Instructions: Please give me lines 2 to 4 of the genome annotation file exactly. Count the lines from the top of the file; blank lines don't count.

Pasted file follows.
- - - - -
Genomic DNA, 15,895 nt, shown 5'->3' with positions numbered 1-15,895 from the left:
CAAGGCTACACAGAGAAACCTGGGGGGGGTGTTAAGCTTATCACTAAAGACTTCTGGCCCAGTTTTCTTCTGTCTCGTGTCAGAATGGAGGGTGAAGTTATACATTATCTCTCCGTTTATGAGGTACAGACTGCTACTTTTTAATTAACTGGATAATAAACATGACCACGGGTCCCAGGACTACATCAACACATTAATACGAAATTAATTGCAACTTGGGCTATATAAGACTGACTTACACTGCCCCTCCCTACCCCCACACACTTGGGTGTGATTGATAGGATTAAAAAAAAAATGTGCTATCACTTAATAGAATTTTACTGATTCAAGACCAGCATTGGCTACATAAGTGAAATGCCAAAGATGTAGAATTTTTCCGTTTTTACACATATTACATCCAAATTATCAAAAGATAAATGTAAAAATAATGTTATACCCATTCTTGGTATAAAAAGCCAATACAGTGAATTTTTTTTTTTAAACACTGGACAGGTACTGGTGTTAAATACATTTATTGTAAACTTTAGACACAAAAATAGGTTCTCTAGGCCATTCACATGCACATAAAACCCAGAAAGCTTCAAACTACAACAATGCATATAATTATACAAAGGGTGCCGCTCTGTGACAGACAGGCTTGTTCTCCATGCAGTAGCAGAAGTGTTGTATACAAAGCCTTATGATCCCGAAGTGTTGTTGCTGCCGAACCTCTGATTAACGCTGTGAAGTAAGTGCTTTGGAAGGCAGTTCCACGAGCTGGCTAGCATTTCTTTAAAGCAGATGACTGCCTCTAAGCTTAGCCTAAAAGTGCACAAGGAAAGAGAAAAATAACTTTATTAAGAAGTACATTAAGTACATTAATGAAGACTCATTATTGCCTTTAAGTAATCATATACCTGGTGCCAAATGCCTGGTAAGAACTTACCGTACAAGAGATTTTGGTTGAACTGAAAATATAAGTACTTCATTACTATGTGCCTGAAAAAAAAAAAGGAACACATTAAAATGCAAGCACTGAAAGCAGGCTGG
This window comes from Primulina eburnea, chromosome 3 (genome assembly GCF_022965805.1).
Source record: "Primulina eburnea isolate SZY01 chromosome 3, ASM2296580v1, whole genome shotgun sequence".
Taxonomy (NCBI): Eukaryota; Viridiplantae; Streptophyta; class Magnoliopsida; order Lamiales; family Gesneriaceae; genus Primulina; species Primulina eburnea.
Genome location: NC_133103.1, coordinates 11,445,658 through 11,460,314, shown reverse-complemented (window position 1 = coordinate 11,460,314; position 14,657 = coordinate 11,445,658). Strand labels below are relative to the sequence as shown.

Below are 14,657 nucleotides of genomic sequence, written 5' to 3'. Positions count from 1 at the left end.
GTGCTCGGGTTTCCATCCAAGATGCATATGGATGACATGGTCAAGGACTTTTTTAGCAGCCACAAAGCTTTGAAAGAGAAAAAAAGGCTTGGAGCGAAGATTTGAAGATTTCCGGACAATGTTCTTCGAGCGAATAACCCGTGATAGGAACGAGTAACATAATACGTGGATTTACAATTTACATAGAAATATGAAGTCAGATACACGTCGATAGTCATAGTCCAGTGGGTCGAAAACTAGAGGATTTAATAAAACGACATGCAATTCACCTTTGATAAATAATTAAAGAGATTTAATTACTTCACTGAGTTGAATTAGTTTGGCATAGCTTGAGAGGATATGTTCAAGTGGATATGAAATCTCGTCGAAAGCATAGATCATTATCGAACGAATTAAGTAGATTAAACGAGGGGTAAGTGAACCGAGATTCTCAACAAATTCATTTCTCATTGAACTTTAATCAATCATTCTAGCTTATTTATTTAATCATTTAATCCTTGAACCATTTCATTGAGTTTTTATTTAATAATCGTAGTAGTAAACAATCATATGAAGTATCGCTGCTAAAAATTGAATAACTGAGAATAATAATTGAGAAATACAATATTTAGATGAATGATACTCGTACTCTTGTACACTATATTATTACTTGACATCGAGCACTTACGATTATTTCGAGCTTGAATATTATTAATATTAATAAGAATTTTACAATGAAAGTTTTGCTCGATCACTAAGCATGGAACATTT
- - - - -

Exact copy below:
CAAGGCTACACAGAGAAACCTGGGGGGGGTGTTAAGCTTATCACTAAAGACTTCTGGCCCAGTTTTCTTCTGTCTCGTGTCAGAATGGAGGGTGAAGTTATACATTATCTCTCCGTTTATGAGGTACAGACTGCTACTTTTTAATTAACTGGATAATAAACATGACCACGGGTCCCAGGACTACATCAACACATTAATACGAAATTAATTGCAACTTGGGCTATATAAGACTGACTTACACTGCCCCTCCCTACCCCCACACACTTGGGTGTGATTGATAGGATTAAAAAAAAAATGTGCTATCACTTAATAGAATTTTACTGATTCAAGACCAGCATTGGCTACATAAGTGAAATGCCAAAGATGTAGAATTTTTCCGTTTTTACACATATTACATCCAAATTATCAAAAGATAAATGTAAAAATAATGTTATACCCATTCTTGGTATAAAAAGCCAATACAGTGAATTTTTTTTTTTAAACACTGGACAGGTACTGGTGTTAAATACATTTATTGTAAACTTTAGACACAAAAATAGGTTCTCTAGGCCATTCACATGCACATAAAACCCAGAAAGCTTCAAACTACAACAATGCATATAATTATACAAAGGGTGCCGCTCTGTGACAGACAGGCTTGTTCTCCATGCAGTAGCAGAAGTGTTGTATACAAAGCCTTATGATCCCGAAGTGTTGTTGCTGCCGAACCTCTGATTAACGCTGTGAAGTAAGTGCTTTGGAAGGCAGTTCCACGAGCTGGCTAGCATTTCTTTAAAGCAGATGACTGCCTCTAAGCTTAGCCTAAAAGTGCACAAGGAAAGAGAAAAATAACTTTATTAAGAAGTACATTAAGTACATTAATGAAGACTCATTATTGCCTTTAAGTAATCATATACCTGGTGCCAAATGCCTGGTAAGAACTTACCGTACAAGAGATTTTGGTTGAACTGAAAATATAAGTACTTCATTACTATGTGCCTGAAAAAAAAAAAGGAACACATTAAAATGCAAGCACTGAAAGCAGGCTGG
This window comes from Primulina eburnea, chromosome 3 (genome assembly GCF_022965805.1).
Source record: "Primulina eburnea isolate SZY01 chromosome 3, ASM2296580v1, whole genome shotgun sequence".